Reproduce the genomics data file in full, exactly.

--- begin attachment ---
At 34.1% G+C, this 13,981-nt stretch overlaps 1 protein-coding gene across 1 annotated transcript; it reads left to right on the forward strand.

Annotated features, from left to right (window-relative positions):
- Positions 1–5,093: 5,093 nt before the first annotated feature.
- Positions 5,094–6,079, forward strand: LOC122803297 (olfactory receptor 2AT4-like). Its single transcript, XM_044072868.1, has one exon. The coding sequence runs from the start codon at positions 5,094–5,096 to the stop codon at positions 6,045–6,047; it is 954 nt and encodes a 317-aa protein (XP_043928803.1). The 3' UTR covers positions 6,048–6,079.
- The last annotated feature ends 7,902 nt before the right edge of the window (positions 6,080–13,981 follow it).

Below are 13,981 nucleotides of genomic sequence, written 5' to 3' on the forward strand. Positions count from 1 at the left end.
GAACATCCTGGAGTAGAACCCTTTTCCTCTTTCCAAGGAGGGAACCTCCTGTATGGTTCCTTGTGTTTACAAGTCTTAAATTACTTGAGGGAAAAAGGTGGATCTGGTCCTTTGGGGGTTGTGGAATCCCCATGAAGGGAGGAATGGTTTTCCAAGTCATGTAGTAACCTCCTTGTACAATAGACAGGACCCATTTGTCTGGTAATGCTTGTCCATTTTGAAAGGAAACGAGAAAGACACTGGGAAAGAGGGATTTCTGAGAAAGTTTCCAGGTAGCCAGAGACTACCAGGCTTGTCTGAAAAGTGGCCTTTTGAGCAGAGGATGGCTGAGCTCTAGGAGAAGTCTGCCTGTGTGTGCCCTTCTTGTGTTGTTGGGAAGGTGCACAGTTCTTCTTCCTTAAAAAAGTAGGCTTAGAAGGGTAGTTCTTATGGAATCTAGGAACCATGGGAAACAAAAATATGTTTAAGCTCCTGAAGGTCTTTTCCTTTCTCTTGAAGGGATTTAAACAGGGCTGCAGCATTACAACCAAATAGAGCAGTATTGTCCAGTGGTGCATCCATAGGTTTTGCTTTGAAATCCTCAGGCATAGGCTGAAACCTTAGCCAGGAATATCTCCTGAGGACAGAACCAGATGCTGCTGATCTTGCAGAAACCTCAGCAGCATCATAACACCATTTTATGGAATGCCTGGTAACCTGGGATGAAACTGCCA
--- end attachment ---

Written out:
At 34.1% G+C, this 13,981-nt stretch overlaps 1 protein-coding gene across 1 annotated transcript; it reads left to right on the forward strand.

Annotated features, from left to right (window-relative positions):
- Positions 1–5,093: 5,093 nt before the first annotated feature.
- Positions 5,094–6,079, forward strand: LOC122803297 (olfactory receptor 2AT4-like). Its single transcript, XM_044072868.1, has one exon. The coding sequence runs from the start codon at positions 5,094–5,096 to the stop codon at positions 6,045–6,047; it is 954 nt and encodes a 317-aa protein (XP_043928803.1). The 3' UTR covers positions 6,048–6,079.
- The last annotated feature ends 7,902 nt before the right edge of the window (positions 6,080–13,981 follow it).

Below are 13,981 nucleotides of genomic sequence, written 5' to 3' on the forward strand. Positions count from 1 at the left end.
GAACATCCTGGAGTAGAACCCTTTTCCTCTTTCCAAGGAGGGAACCTCCTGTATGGTTCCTTGTGTTTACAAGTCTTAAATTACTTGAGGGAAAAAGGTGGATCTGGTCCTTTGGGGGTTGTGGAATCCCCATGAAGGGAGGAATGGTTTTCCAAGTCATGTAGTAACCTCCTTGTACAATAGACAGGACCCATTTGTCTGGTAATGCTTGTCCATTTTGAAAGGAAACGAGAAAGACACTGGGAAAGAGGGATTTCTGAGAAAGTTTCCAGGTAGCCAGAGACTACCAGGCTTGTCTGAAAAGTGGCCTTTTGAGCAGAGGATGGCTGAGCTCTAGGAGAAGTCTGCCTGTGTGTGCCCTTCTTGTGTTGTTGGGAAGGTGCACAGTTCTTCTTCCTTAAAAAAGTAGGCTTAGAAGGGTAGTTCTTATGGAATCTAGGAACCATGGGAAACAAAAATATGTTTAAGCTCCTGAAGGTCTTTTCCTTTCTCTTGAAGGGATTTAAACAGGGCTGCAGCATTACAACCAAATAGAGCAGTATTGTCCAGTGGTGCATCCATAGGTTTTGCTTTGAAATCCTCAGGCATAGGCTGAAACCTTAGCCAGGAATATCTCCTGAGGACAGAACCAGATGCTGCTGATCTTGCAGAAACCTCAGCAGCATCATAACACCATTTTATGGAATGCCTGGTAACCTGGGATGAAACTGCCA